Russia poisoned Skripal at home with nerve agent, say UK police


#1

Originally published at: https://boingboing.net/2018/03/28/russia-poisoned-skripal-at-hom.html


#2

Obviously so.

Though you can’t tell Julian Assange that. Literally.

On Monday, Mr Assange used Twitter to question the decision by the UK and more than 20 other countries to retaliate against a nerve agent attack on Sergei Skripal and his daughter Yulia in the UK city of Salisbury by expelling Russian diplomats.
Skip Twitter post by @JulianAssange

(3/3) Further, while it is reasonable for Theresa May to view the Russian state as the leading suspect, so far the evidence is circumstantial & the OCPW has not yet made any independent confirmation, permitting the Kremlin push the view domestically that Russia is persecuted.
— Julian Assange ⌛ (@JulianAssange) March 26, 2018

Report

End of Twitter post by @JulianAssange

UK Foreign Office minister Alan Duncan responded to his comments by branding the Australian a “miserable little worm” who needs to turn himself over to authorities.


#3

The whataboutism, obfuscation and fig leaf denials have already started. https://www.rferl.org/a/russia-to-uk-prove-your-spies-didnt-poison-skripal/29130250.html


#4

A burning bag of poo just wasn’t good enough for Vlad.


#5

“Allegedly”. Please remember “allegedly”. Or did I miss the court case?


#6

There are no arraignments under Moscow Rules.


#7

Twitter comment from Turnip in 5…6…7…8…


#8

Are you seriously expecting the FSB to be brought to trial somewhere?


#9

You have to prove there was no court case.


#10

Stand by for some of that in this very thread from brand-new users.


#11

It’s kind of a normal principle in journalism that if there’s no confession and the guilt has not been decided in a court of law, you refer to the asssumed perpetrator as the “alleged” perpetrator.

That’s a basic ethical principle and I see no good reason to deviate from it in this case. This is a murder case and will be investigated and, if possible, prosecuted by the police. Or do you think the British police is just sitting down and doing nothing?


#12

And some old accounts with no comment history!


#13

Does this replace the suitcase theory and the car vents theory?


#14

If the Russian secret services wanted that guy dead

  • why is he not dead
  • why would they choose a method that would predictable enrage half the world against Russia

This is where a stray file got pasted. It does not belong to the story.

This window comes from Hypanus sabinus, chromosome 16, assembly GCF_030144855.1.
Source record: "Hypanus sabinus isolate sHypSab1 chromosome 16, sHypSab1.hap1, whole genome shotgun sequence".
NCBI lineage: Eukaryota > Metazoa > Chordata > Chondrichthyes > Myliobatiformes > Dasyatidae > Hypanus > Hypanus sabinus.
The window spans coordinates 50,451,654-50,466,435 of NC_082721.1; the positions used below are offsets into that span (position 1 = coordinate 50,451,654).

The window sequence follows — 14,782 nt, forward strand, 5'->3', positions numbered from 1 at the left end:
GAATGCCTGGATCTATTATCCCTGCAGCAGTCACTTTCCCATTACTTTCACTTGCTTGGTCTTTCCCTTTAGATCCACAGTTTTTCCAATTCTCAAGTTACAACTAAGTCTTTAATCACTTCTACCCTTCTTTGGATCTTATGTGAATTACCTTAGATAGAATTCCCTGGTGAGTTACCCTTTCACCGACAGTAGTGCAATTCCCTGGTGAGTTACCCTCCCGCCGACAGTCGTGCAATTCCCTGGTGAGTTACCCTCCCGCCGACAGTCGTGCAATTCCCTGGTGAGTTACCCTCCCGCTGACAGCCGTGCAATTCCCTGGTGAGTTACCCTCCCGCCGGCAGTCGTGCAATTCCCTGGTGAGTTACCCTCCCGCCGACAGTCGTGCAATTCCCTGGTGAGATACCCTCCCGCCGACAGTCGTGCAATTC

• why did they kill him years after releasing him from custody

I’m sure one of the previous commenters can easily answer these questions, since they are obviously experts, or even psychics, capable of determining without a doubt the perpetrator of this crime without even examining the evidence.

Corollary questions:

  • who has, since 1990, moved their troops within spitting distance of whose border? NATO towards Russia, or Russia towards NATO?
  • who has today announced a plan to "improve the infrastructure, like bridges, to move armoured columns more easily? Russia, or the EU?

And if you, surprisingly, can not answer any of these questions, go dig up my comment history and denounce me as a Russian bot.


#15

In practise the word “alleged” in reporting used to protect individuals and corporations involved in ongoing criminal matters until a verdict is reached. When you’re talking about a nation-state that’s not being taken to the Hague it’s not a big deal in journalism to go without it.


#16

People are careful to say “allegedly” when they would otherwise imply they have proof that a specific individual committed a crime. It is about presumption of innocence, a right that attaches only to individuals, not to governments.


#17

Well, where’s the evidence which will stand up in a court of law?


#18

The general assumption seems to be that Putin outsourced this particular hit to contractors who don’t have the discipline and professionalism of the FSB or GRU and ended up spreading the (rare and Russia-specific) military-grade nerve agent all over the place, injuring hundreds without actually killing the intended target. Amateurs!

The purpose of an attack like this is to send a message to current and former Russian intelligence agents and to opponents of Putin’s regime: if you betray us, we will get you wherever and whenever we want. It’s not surprising, coming from a regime made up of spies, kleptocrats, and actual gangsters.

The troops were moved only in the sense that former Soviet republics and Warsaw Pact countries chose to join NATO after the collapse of the USSR, which was their right as sovereign nation-states.

I’m guessing it’s the EU. Given the hostility to the West and expansionist tendencies of Putin’s regime (see the work of Dugin), I can’t blame them even if it strikes me as a bit of an over-reaction.


#19

As I said, there is no court of law involved. The UK isn’t taking Russia to the International Court of Justice, they’re retaliating diplomatically and unilaterally based on very strong circumstantial evidence. As for media outlets, Putin is welcome to file defamation suits to his heart’s content.


#20

I hate to be a pain in the ass, but I’d like to repeat my previous question: Where is the EVIDENCE that Putin was behind this?

Mind, I’m not saying that he wasn’t. I don’t as such have evidence that Putin didn’t do it. But where’s the actual evidence that he did? Until we have that, such as will stand up in court, everything is speculation.